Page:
Days Over Damson

‘Nostalgia comes from the Greek word nostos, meaning “return home” and algia, meaning pain or longing. Hence, nostalgia literally means “homesickness”.’

So says Janelle L. Wilson in Nostalgia: Sanctuary of Meaning. Must nostalgia always constitute a painful experience? Is there anything redemptive to be found in nostalgia? What are the individual and social implications of dwelling on the past, which is often (and perhaps always) half- or mis-remembered? And how does nostalgia determine our relationship with music and art more generally?These were just some of the questions that Otis posed during his second residency event, Days Over Damson.

Music albums are not only containers of sound. They are containers of memory, capable of transporting us – instantly, viscerally – to a particular place and time in the past. Looking back at these memories can be a bittersweet experience. The pleasure of reflecting on a personally profound moment can prove energising; inspiring thought and action that positively shapes our future. It does not take much, however, for such pleasure to become the sharp pang of regret, rendering us morose, idle and inert. This was the thought that struck me as I looked at the front cover of Sean Paul’s Dutty Rock album anyway.

The inevitable bittersweet. Relishing in shadows of fruitful times past is an experience of remnants. Though there is a joy and meaning in reminiscence, we are above and beyond the improv theatre piece of yesterday and no such rendition can recreate the feeling identical. The future is waiting and it all begins with those Days over Damson but finding balance between letting go and holding on can be wearying.

Otis Mensah, Days Over Damson

The central activity of this event was for passers-by to take up the blank CDs provided by Otis and write their most nostalgic album on the cut out coloured card inside, as well as the particular memory it conjured. A space was then provided for participants to express the emotions these memories produced. For me, Dutty Rock was the first album that came to mind. It encapsulates my relationship with my older cousin who, when I was 9 or 10, and he was 17, gave me his copy of the album after seeing how much I loved listening to him blare it out on our drives around Watford. My cousin has always been supremely kind, caring and generous towards me and Dutty Rock has always served as a symbol and reminder of that. To such an extent that when I watched him get married recently, it was thoughts of that moment which made me swell up with pride, happiness and, it must be said, an acute sense of sadness as I realised that – despite the clear weight of my emotion – I wasn’t so close to my cousin anymore. Was I looking to a return to my ten-year old self? Probably not. But a return to a time when I felt completely connected to my cousin? Absolutely.

Nostalgia is a sentiment of loss and displacement.

Svetlana Boym, The Future of Nostalgia

Listening to other people’s stories about nostalgic albums, it was interesting how many consisted of poignant car journeys with family members. And how many had come to encapsulate an entire relationship with another. For some, this meant – even if they hated the particular album – they felt an extreme sense of joy whenever they heard it. For others, it became unbearable to listen to what was once their favourite album. It took them back to a specific time or age and, in doing so, brought to the surface all the embarrassing memories, heart-wrenching emotions, and shameful sense of naivety and ignorance that tends to come when we look back at our younger selves. Maybe the notion that this was nostalgia was misplaced because there was definitely no desire to return to those times for these people.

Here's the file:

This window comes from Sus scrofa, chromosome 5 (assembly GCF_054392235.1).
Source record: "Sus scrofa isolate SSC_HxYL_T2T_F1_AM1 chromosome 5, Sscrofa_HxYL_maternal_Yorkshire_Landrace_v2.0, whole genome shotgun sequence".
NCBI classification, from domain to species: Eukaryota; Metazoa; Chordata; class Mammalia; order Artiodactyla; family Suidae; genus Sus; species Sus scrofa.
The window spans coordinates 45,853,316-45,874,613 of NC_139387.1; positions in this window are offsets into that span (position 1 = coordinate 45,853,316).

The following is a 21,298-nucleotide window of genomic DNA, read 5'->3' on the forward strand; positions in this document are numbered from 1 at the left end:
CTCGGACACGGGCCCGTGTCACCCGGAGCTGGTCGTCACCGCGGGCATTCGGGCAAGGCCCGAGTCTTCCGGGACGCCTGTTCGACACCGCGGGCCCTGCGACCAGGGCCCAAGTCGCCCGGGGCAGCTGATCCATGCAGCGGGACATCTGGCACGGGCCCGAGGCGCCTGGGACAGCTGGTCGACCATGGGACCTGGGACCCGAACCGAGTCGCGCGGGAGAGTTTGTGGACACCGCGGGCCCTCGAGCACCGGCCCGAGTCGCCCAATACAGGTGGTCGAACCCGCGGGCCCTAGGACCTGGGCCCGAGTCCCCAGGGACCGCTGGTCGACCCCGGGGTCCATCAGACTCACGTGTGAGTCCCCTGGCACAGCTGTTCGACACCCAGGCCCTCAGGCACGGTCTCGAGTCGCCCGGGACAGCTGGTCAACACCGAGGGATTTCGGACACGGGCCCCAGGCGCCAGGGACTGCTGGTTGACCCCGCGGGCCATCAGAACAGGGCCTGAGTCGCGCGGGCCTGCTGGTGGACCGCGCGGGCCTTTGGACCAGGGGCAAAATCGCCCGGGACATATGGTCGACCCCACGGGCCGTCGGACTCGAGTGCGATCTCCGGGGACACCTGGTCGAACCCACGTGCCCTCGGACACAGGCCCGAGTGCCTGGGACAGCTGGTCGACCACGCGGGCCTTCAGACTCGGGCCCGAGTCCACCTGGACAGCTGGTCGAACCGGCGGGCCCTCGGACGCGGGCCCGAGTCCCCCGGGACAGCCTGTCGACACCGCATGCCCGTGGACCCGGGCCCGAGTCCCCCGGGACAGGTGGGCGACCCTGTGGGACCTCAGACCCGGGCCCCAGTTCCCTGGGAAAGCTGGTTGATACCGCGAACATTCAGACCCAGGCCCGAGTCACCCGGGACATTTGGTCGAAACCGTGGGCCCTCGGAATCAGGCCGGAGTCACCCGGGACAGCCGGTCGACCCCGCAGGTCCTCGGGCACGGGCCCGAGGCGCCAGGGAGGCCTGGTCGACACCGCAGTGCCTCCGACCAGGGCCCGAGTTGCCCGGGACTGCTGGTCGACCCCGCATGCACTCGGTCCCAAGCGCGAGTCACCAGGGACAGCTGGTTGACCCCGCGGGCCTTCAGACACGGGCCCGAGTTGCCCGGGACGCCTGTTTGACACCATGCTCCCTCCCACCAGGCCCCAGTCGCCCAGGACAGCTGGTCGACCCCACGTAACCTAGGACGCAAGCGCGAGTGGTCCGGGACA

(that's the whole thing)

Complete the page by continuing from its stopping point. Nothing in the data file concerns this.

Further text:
What was truly special about this activity was discovering important and precious details about people’s lives that we would never normally have known, or thought to ask about. One participant, who worked on the Reception desk of the building we were situated in, revealed a former career in an internationally acclaimed orchestra that had performed the world over, including the Sydney Opera House. The joy (and pride) this memory seemed to conjure in being recalled was matched by our own joy in hearing it. Sharing this moment emphasised how music and memories of music specifically can create connection and community between completely different groups of people.

Nostalgia, like any form of narrative, is always ideological: the past it seeks has never existed except as a narrative

Susan Stewart, On Longing: Narratives of the Miniature

In the afternoon, Danae Wellington joined us to more critically discuss the social impact of nostalgia. We spoke at length about the way in which Britain’s nostalgia for a glorious past meant it refused to acknowledge, accept and address the fundamental role colonialism and racism played in both Britain’s past and its present. We discussed how this is reflected in school and university curriculum, which conveniently passes over this long and extensive period of history; choosing instead to focus on moments that buttress Britain’s warped and sanitised self-image as a brave and powerful leading force that protected rather than disempowered and exploited other nations and peoples. This led us to think about the future. How can we hope to dismantle systems of racial oppression and create a better society if Britain insists on dwelling in nostalgia? A systematic process of re-education seemed like a clear solution. This does not only have to come through formal education spaces but also art and culture. In fact, it seemed to us that Hip Hop has been playing this role for a long time now; doing its level best to correct false historical narratives that are produced by the media and other outlets. Yet another reason to love Hip Hop.

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